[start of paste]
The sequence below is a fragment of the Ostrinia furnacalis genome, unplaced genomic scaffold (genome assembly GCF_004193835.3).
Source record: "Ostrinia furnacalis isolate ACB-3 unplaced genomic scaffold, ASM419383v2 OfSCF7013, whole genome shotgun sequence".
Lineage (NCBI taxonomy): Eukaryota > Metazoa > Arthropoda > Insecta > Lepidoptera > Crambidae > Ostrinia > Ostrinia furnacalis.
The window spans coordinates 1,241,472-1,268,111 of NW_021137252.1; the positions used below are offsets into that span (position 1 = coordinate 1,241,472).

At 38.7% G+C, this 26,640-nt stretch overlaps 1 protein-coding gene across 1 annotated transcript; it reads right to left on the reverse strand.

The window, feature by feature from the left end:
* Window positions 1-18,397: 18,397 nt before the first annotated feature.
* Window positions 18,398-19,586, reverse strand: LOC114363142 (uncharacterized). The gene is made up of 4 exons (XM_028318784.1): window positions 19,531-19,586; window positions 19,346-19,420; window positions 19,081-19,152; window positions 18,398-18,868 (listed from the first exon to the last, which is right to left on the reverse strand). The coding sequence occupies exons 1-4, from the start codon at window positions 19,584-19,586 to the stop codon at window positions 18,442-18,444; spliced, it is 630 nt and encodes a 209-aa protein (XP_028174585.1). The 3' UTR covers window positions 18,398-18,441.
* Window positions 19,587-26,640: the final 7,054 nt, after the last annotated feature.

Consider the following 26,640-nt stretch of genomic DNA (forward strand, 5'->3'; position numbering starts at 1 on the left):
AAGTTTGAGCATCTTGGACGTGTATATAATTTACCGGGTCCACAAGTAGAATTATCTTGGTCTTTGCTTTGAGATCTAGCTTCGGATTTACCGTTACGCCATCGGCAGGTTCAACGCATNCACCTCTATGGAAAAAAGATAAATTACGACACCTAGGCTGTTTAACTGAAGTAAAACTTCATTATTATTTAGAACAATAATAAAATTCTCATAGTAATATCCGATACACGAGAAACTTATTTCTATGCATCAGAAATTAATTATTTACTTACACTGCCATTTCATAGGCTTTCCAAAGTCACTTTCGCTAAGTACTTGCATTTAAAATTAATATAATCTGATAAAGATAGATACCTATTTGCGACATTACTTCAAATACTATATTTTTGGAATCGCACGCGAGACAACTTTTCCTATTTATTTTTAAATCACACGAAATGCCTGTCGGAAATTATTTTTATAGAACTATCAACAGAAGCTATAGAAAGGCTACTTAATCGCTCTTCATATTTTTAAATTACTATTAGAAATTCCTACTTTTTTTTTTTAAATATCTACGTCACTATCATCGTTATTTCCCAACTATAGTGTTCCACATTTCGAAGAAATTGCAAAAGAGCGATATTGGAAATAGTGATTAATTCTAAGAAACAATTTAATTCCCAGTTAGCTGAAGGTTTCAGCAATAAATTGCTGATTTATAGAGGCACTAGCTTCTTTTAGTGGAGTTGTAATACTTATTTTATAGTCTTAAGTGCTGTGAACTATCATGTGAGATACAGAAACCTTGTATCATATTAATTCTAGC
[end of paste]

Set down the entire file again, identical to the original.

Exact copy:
The sequence below is a fragment of the Ostrinia furnacalis genome, unplaced genomic scaffold (genome assembly GCF_004193835.3).
Source record: "Ostrinia furnacalis isolate ACB-3 unplaced genomic scaffold, ASM419383v2 OfSCF7013, whole genome shotgun sequence".
Lineage (NCBI taxonomy): Eukaryota > Metazoa > Arthropoda > Insecta > Lepidoptera > Crambidae > Ostrinia > Ostrinia furnacalis.
The window spans coordinates 1,241,472-1,268,111 of NW_021137252.1; the positions used below are offsets into that span (position 1 = coordinate 1,241,472).

At 38.7% G+C, this 26,640-nt stretch overlaps 1 protein-coding gene across 1 annotated transcript; it reads right to left on the reverse strand.

The window, feature by feature from the left end:
* Window positions 1-18,397: 18,397 nt before the first annotated feature.
* Window positions 18,398-19,586, reverse strand: LOC114363142 (uncharacterized). The gene is made up of 4 exons (XM_028318784.1): window positions 19,531-19,586; window positions 19,346-19,420; window positions 19,081-19,152; window positions 18,398-18,868 (listed from the first exon to the last, which is right to left on the reverse strand). The coding sequence occupies exons 1-4, from the start codon at window positions 19,584-19,586 to the stop codon at window positions 18,442-18,444; spliced, it is 630 nt and encodes a 209-aa protein (XP_028174585.1). The 3' UTR covers window positions 18,398-18,441.
* Window positions 19,587-26,640: the final 7,054 nt, after the last annotated feature.

Consider the following 26,640-nt stretch of genomic DNA (forward strand, 5'->3'; position numbering starts at 1 on the left):
AAGTTTGAGCATCTTGGACGTGTATATAATTTACCGGGTCCACAAGTAGAATTATCTTGGTCTTTGCTTTGAGATCTAGCTTCGGATTTACCGTTACGCCATCGGCAGGTTCAACGCATNCACCTCTATGGAAAAAAGATAAATTACGACACCTAGGCTGTTTAACTGAAGTAAAACTTCATTATTATTTAGAACAATAATAAAATTCTCATAGTAATATCCGATACACGAGAAACTTATTTCTATGCATCAGAAATTAATTATTTACTTACACTGCCATTTCATAGGCTTTCCAAAGTCACTTTCGCTAAGTACTTGCATTTAAAATTAATATAATCTGATAAAGATAGATACCTATTTGCGACATTACTTCAAATACTATATTTTTGGAATCGCACGCGAGACAACTTTTCCTATTTATTTTTAAATCACACGAAATGCCTGTCGGAAATTATTTTTATAGAACTATCAACAGAAGCTATAGAAAGGCTACTTAATCGCTCTTCATATTTTTAAATTACTATTAGAAATTCCTACTTTTTTTTTTTAAATATCTACGTCACTATCATCGTTATTTCCCAACTATAGTGTTCCACATTTCGAAGAAATTGCAAAAGAGCGATATTGGAAATAGTGATTAATTCTAAGAAACAATTTAATTCCCAGTTAGCTGAAGGTTTCAGCAATAAATTGCTGATTTATAGAGGCACTAGCTTCTTTTAGTGGAGTTGTAATACTTATTTTATAGTCTTAAGTGCTGTGAACTATCATGTGAGATACAGAAACCTTGTATCATATTAATTCTAGC